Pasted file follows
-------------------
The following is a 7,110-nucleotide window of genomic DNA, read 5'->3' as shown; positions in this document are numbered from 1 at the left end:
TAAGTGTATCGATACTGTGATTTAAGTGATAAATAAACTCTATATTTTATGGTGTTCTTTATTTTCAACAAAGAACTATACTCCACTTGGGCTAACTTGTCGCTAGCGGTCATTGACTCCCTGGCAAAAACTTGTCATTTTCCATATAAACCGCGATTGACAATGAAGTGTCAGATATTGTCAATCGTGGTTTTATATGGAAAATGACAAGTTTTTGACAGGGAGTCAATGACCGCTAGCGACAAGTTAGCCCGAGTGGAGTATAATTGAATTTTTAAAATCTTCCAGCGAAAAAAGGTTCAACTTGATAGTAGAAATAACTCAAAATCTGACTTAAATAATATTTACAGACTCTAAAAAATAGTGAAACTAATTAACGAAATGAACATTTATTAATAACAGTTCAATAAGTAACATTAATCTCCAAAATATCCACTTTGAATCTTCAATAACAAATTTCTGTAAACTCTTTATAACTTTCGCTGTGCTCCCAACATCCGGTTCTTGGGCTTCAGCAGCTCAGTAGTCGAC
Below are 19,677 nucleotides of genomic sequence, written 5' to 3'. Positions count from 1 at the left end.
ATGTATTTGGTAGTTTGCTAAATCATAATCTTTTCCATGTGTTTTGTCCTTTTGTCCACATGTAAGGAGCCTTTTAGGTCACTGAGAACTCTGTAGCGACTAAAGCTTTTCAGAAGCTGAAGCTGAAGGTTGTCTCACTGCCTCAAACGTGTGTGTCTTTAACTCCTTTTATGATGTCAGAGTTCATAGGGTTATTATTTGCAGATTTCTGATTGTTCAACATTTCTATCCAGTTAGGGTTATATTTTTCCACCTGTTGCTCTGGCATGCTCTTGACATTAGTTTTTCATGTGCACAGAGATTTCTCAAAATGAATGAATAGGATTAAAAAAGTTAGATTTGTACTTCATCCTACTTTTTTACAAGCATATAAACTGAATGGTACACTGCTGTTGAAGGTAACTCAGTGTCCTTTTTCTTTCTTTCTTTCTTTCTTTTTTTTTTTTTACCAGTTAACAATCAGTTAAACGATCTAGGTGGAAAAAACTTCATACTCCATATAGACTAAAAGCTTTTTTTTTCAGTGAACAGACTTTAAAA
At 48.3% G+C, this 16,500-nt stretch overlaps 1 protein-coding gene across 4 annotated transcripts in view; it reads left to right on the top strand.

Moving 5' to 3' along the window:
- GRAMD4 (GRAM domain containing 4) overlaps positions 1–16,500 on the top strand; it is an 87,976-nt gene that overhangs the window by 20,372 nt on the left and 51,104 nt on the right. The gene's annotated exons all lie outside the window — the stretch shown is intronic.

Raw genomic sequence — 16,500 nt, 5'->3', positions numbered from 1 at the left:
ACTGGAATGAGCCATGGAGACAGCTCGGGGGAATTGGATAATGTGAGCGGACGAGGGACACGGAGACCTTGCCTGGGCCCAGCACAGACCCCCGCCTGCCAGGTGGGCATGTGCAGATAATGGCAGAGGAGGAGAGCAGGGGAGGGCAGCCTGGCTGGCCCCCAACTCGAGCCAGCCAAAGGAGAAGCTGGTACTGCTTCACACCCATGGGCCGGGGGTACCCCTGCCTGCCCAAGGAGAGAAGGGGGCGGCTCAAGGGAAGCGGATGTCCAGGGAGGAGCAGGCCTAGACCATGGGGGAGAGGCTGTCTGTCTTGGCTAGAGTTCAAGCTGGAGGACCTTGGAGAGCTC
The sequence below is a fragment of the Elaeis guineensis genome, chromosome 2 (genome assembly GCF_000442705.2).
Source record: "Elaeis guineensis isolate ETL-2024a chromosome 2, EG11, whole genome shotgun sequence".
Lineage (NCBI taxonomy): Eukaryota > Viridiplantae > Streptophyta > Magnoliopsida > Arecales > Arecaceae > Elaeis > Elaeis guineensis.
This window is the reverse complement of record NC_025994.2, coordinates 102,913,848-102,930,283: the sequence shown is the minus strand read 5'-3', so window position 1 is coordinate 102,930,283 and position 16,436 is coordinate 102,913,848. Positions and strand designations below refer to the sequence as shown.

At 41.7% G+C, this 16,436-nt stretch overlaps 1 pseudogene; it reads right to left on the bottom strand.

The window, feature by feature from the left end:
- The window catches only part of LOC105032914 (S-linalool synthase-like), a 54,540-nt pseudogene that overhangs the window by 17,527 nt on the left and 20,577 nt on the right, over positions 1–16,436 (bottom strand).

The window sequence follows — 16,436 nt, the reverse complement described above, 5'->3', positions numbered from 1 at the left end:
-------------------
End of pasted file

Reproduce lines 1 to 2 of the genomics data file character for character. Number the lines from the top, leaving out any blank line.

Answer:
The following is a 7,110-nucleotide window of genomic DNA, read 5'->3' as shown; positions in this document are numbered from 1 at the left end:
TAAGTGTATCGATACTGTGATTTAAGTGATAAATAAACTCTATATTTTATGGTGTTCTTTATTTTCAACAAAGAACTATACTCCACTTGGGCTAACTTGTCGCTAGCGGTCATTGACTCCCTGGCAAAAACTTGTCATTTTCCATATAAACCGCGATTGACAATGAAGTGTCAGATATTGTCAATCGTGGTTTTATATGGAAAATGACAAGTTTTTGACAGGGAGTCAATGACCGCTAGCGACAAGTTAGCCCGAGTGGAGTATAATTGAATTTTTAAAATCTTCCAGCGAAAAAAGGTTCAACTTGATAGTAGAAATAACTCAAAATCTGACTTAAATAATATTTACAGACTCTAAAAAATAGTGAAACTAATTAACGAAATGAACATTTATTAATAACAGTTCAATAAGTAACATTAATCTCCAAAATATCCACTTTGAATCTTCAATAACAAATTTCTGTAAACTCTTTATAACTTTCGCTGTGCTCCCAACATCCGGTTCTTGGGCTTCAGCAGCTCAGTAGTCGAC